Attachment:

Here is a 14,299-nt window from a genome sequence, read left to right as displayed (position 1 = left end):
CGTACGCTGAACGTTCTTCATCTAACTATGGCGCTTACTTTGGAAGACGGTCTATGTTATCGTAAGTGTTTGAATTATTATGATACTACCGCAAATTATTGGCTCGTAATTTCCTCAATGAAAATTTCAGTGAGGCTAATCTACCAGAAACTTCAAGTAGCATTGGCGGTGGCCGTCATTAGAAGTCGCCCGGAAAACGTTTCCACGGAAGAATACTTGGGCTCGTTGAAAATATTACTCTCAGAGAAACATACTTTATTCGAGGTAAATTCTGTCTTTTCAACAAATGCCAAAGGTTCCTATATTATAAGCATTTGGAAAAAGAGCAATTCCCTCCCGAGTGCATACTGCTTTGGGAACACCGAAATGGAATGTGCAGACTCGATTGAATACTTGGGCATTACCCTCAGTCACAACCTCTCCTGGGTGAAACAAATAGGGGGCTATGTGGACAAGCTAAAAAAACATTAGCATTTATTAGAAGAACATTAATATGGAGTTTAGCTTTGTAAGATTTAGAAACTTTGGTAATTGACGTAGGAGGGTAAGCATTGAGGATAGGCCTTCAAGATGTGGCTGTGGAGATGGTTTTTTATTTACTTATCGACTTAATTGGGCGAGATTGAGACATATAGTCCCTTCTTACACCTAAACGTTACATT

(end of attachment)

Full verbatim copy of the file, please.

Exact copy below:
Here is a 14,299-nt window from a genome sequence, read left to right as displayed (position 1 = left end):
CGTACGCTGAACGTTCTTCATCTAACTATGGCGCTTACTTTGGAAGACGGTCTATGTTATCGTAAGTGTTTGAATTATTATGATACTACCGCAAATTATTGGCTCGTAATTTCCTCAATGAAAATTTCAGTGAGGCTAATCTACCAGAAACTTCAAGTAGCATTGGCGGTGGCCGTCATTAGAAGTCGCCCGGAAAACGTTTCCACGGAAGAATACTTGGGCTCGTTGAAAATATTACTCTCAGAGAAACATACTTTATTCGAGGTAAATTCTGTCTTTTCAACAAATGCCAAAGGTTCCTATATTATAAGCATTTGGAAAAAGAGCAATTCCCTCCCGAGTGCATACTGCTTTGGGAACACCGAAATGGAATGTGCAGACTCGATTGAATACTTGGGCATTACCCTCAGTCACAACCTCTCCTGGGTGAAACAAATAGGGGGCTATGTGGACAAGCTAAAAAAACATTAGCATTTATTAGAAGAACATTAATATGGAGTTTAGCTTTGTAAGATTTAGAAACTTTGGTAATTGACGTAGGAGGGTAAGCATTGAGGATAGGCCTTCAAGATGTGGCTGTGGAGATGGTTTTTTATTTACTTATCGACTTAATTGGGCGAGATTGAGACATATAGTCCCTTCTTACACCTAAACGTTACATT